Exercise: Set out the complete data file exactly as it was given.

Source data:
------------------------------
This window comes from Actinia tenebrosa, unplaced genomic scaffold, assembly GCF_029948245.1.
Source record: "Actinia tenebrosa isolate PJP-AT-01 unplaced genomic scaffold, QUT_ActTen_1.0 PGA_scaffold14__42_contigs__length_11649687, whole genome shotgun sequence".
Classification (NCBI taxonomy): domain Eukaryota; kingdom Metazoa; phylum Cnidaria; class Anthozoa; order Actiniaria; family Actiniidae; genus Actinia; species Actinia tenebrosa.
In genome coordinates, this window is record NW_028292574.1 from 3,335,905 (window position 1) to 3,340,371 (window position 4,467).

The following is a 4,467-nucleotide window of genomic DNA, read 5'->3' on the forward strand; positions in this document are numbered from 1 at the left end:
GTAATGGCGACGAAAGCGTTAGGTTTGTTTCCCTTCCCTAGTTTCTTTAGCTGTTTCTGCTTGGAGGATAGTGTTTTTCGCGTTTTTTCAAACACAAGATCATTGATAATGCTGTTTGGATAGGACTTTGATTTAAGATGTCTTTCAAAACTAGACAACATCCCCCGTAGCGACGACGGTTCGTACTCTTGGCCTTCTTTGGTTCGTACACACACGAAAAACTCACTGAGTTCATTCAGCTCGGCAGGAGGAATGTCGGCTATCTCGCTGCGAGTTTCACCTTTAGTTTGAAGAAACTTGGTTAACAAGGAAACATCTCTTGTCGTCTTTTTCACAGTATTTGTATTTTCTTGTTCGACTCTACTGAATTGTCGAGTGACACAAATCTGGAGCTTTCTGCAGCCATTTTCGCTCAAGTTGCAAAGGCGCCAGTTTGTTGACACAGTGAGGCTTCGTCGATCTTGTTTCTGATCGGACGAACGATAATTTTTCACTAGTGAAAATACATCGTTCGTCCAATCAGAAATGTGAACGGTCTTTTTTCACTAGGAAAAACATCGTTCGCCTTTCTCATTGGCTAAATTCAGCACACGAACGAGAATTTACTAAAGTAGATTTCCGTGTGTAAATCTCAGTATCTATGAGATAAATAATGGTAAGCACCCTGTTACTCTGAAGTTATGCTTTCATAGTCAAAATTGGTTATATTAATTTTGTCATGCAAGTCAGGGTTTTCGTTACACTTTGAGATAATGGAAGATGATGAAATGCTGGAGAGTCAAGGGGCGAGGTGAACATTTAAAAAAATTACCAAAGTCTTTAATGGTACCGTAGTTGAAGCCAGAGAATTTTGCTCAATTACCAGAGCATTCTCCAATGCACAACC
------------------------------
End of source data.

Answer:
This window comes from Actinia tenebrosa, unplaced genomic scaffold, assembly GCF_029948245.1.
Source record: "Actinia tenebrosa isolate PJP-AT-01 unplaced genomic scaffold, QUT_ActTen_1.0 PGA_scaffold14__42_contigs__length_11649687, whole genome shotgun sequence".
Classification (NCBI taxonomy): domain Eukaryota; kingdom Metazoa; phylum Cnidaria; class Anthozoa; order Actiniaria; family Actiniidae; genus Actinia; species Actinia tenebrosa.
In genome coordinates, this window is record NW_028292574.1 from 3,335,905 (window position 1) to 3,340,371 (window position 4,467).

The following is a 4,467-nucleotide window of genomic DNA, read 5'->3' on the forward strand; positions in this document are numbered from 1 at the left end:
GTAATGGCGACGAAAGCGTTAGGTTTGTTTCCCTTCCCTAGTTTCTTTAGCTGTTTCTGCTTGGAGGATAGTGTTTTTCGCGTTTTTTCAAACACAAGATCATTGATAATGCTGTTTGGATAGGACTTTGATTTAAGATGTCTTTCAAAACTAGACAACATCCCCCGTAGCGACGACGGTTCGTACTCTTGGCCTTCTTTGGTTCGTACACACACGAAAAACTCACTGAGTTCATTCAGCTCGGCAGGAGGAATGTCGGCTATCTCGCTGCGAGTTTCACCTTTAGTTTGAAGAAACTTGGTTAACAAGGAAACATCTCTTGTCGTCTTTTTCACAGTATTTGTATTTTCTTGTTCGACTCTACTGAATTGTCGAGTGACACAAATCTGGAGCTTTCTGCAGCCATTTTCGCTCAAGTTGCAAAGGCGCCAGTTTGTTGACACAGTGAGGCTTCGTCGATCTTGTTTCTGATCGGACGAACGATAATTTTTCACTAGTGAAAATACATCGTTCGTCCAATCAGAAATGTGAACGGTCTTTTTTCACTAGGAAAAACATCGTTCGCCTTTCTCATTGGCTAAATTCAGCACACGAACGAGAATTTACTAAAGTAGATTTCCGTGTGTAAATCTCAGTATCTATGAGATAAATAATGGTAAGCACCCTGTTACTCTGAAGTTATGCTTTCATAGTCAAAATTGGTTATATTAATTTTGTCATGCAAGTCAGGGTTTTCGTTACACTTTGAGATAATGGAAGATGATGAAATGCTGGAGAGTCAAGGGGCGAGGTGAACATTTAAAAAAATTACCAAAGTCTTTAATGGTACCGTAGTTGAAGCCAGAGAATTTTGCTCAATTACCAGAGCATTCTCCAATGCACAACC